It’s said that we can infer the personality of others simply by what they own and how tidy (or untidy) their space is. Since that’s the case, there’s much to be gleaned from still life art. The objects and their arrangement offer a glimpse into the lives of those who created it. This is is nothing new; in part, it’s the crux of why we study objects of the past—to learn about the cultures and people in which they existed.

Artist Anna Valdez was on an archeological dig in Ireland when she “first discovered her skill for art making.” There, she was encouraged to keep a sketchbook of the site and create scale drawings and maps. “Visually reinterpreting these ‘abandoned sites,’ ” her artist statement says, “allowed Valdez to explore the connection between anthropological and artistic methods of cataloging and record-keeping.”

Anna’s contemporary paintings explore our relationship between what we own and our cultural identity. Filling her compositions with plants, textiles, and other keepsakes, the paintings oscillate between still life and portraiture.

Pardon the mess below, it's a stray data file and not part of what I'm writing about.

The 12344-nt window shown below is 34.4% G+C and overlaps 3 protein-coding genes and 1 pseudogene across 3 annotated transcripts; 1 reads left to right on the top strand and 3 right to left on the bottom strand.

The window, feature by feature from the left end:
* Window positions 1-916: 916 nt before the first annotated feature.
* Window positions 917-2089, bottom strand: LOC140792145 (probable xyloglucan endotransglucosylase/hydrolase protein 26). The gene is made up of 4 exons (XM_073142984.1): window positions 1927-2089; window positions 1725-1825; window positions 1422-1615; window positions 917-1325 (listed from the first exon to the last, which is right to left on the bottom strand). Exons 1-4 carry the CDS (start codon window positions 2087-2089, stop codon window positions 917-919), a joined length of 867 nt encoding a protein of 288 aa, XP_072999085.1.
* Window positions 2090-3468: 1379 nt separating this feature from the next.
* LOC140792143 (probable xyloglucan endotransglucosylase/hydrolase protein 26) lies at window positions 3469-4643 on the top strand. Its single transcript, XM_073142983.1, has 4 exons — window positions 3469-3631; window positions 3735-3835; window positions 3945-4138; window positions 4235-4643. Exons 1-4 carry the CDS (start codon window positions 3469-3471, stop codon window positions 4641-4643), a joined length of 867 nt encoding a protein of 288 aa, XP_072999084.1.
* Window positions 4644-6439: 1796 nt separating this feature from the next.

Still life painting by Anna Valdez

Still life art by Anna Valdez

Still life art by Anna Valdez

Still life art by Anna Valdez

Still life art by Anna Valdez

Still life art by Anna Valdez

Still life painting by Anna Valdez

Still life painting by Anna Valdez

Still life art by Anna Valdez

Still life painting by Anna Valdez

Still life painting by Anna Valdez

Still life painting by Anna Valdez

Still life painting by Anna Valdez

Still life painting by Anna Valdez

Still life painting by Anna Valdez

The post Paintings Give Us a Glimpse into the Lives of Others by the Things They Own appeared first on Brown Paper Bag.

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